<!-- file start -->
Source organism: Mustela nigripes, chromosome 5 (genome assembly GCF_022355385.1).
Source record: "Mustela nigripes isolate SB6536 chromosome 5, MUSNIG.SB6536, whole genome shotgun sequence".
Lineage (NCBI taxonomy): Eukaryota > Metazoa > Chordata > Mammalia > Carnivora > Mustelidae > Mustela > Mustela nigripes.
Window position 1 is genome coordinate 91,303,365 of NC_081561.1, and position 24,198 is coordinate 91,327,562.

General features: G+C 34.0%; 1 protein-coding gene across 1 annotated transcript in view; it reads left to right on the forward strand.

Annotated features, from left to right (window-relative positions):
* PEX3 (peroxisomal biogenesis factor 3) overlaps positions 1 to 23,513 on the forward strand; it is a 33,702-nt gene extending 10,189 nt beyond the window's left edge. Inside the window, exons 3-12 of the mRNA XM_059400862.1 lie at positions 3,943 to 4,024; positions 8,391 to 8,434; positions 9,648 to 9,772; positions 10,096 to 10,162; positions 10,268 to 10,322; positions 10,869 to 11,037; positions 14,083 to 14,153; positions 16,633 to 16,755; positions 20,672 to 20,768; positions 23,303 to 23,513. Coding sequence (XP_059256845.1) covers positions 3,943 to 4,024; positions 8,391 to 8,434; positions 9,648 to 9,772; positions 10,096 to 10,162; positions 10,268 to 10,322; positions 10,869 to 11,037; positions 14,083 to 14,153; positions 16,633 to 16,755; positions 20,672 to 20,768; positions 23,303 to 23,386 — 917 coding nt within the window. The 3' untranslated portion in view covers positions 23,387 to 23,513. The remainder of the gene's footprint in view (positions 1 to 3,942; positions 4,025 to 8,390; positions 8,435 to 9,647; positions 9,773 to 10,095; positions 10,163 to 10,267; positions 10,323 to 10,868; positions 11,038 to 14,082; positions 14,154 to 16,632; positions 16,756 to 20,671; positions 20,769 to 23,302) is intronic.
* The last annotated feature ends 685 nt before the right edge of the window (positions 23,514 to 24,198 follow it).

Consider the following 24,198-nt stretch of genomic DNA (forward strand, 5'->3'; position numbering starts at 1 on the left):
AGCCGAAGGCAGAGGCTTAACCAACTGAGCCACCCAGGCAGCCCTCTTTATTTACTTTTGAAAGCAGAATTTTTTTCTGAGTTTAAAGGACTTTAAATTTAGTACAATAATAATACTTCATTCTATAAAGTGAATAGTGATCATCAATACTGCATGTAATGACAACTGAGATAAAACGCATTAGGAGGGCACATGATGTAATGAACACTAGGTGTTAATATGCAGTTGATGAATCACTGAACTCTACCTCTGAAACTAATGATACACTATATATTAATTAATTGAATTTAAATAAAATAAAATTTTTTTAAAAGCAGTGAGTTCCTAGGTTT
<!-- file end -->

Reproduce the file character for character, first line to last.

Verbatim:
Source organism: Mustela nigripes, chromosome 5 (genome assembly GCF_022355385.1).
Source record: "Mustela nigripes isolate SB6536 chromosome 5, MUSNIG.SB6536, whole genome shotgun sequence".
Lineage (NCBI taxonomy): Eukaryota > Metazoa > Chordata > Mammalia > Carnivora > Mustelidae > Mustela > Mustela nigripes.
Window position 1 is genome coordinate 91,303,365 of NC_081561.1, and position 24,198 is coordinate 91,327,562.

General features: G+C 34.0%; 1 protein-coding gene across 1 annotated transcript in view; it reads left to right on the forward strand.

Annotated features, from left to right (window-relative positions):
* PEX3 (peroxisomal biogenesis factor 3) overlaps positions 1 to 23,513 on the forward strand; it is a 33,702-nt gene extending 10,189 nt beyond the window's left edge. Inside the window, exons 3-12 of the mRNA XM_059400862.1 lie at positions 3,943 to 4,024; positions 8,391 to 8,434; positions 9,648 to 9,772; positions 10,096 to 10,162; positions 10,268 to 10,322; positions 10,869 to 11,037; positions 14,083 to 14,153; positions 16,633 to 16,755; positions 20,672 to 20,768; positions 23,303 to 23,513. Coding sequence (XP_059256845.1) covers positions 3,943 to 4,024; positions 8,391 to 8,434; positions 9,648 to 9,772; positions 10,096 to 10,162; positions 10,268 to 10,322; positions 10,869 to 11,037; positions 14,083 to 14,153; positions 16,633 to 16,755; positions 20,672 to 20,768; positions 23,303 to 23,386 — 917 coding nt within the window. The 3' untranslated portion in view covers positions 23,387 to 23,513. The remainder of the gene's footprint in view (positions 1 to 3,942; positions 4,025 to 8,390; positions 8,435 to 9,647; positions 9,773 to 10,095; positions 10,163 to 10,267; positions 10,323 to 10,868; positions 11,038 to 14,082; positions 14,154 to 16,632; positions 16,756 to 20,671; positions 20,769 to 23,302) is intronic.
* The last annotated feature ends 685 nt before the right edge of the window (positions 23,514 to 24,198 follow it).

Consider the following 24,198-nt stretch of genomic DNA (forward strand, 5'->3'; position numbering starts at 1 on the left):
AGCCGAAGGCAGAGGCTTAACCAACTGAGCCACCCAGGCAGCCCTCTTTATTTACTTTTGAAAGCAGAATTTTTTTCTGAGTTTAAAGGACTTTAAATTTAGTACAATAATAATACTTCATTCTATAAAGTGAATAGTGATCATCAATACTGCATGTAATGACAACTGAGATAAAACGCATTAGGAGGGCACATGATGTAATGAACACTAGGTGTTAATATGCAGTTGATGAATCACTGAACTCTACCTCTGAAACTAATGATACACTATATATTAATTAATTGAATTTAAATAAAATAAAATTTTTTTAAAAGCAGTGAGTTCCTAGGTTT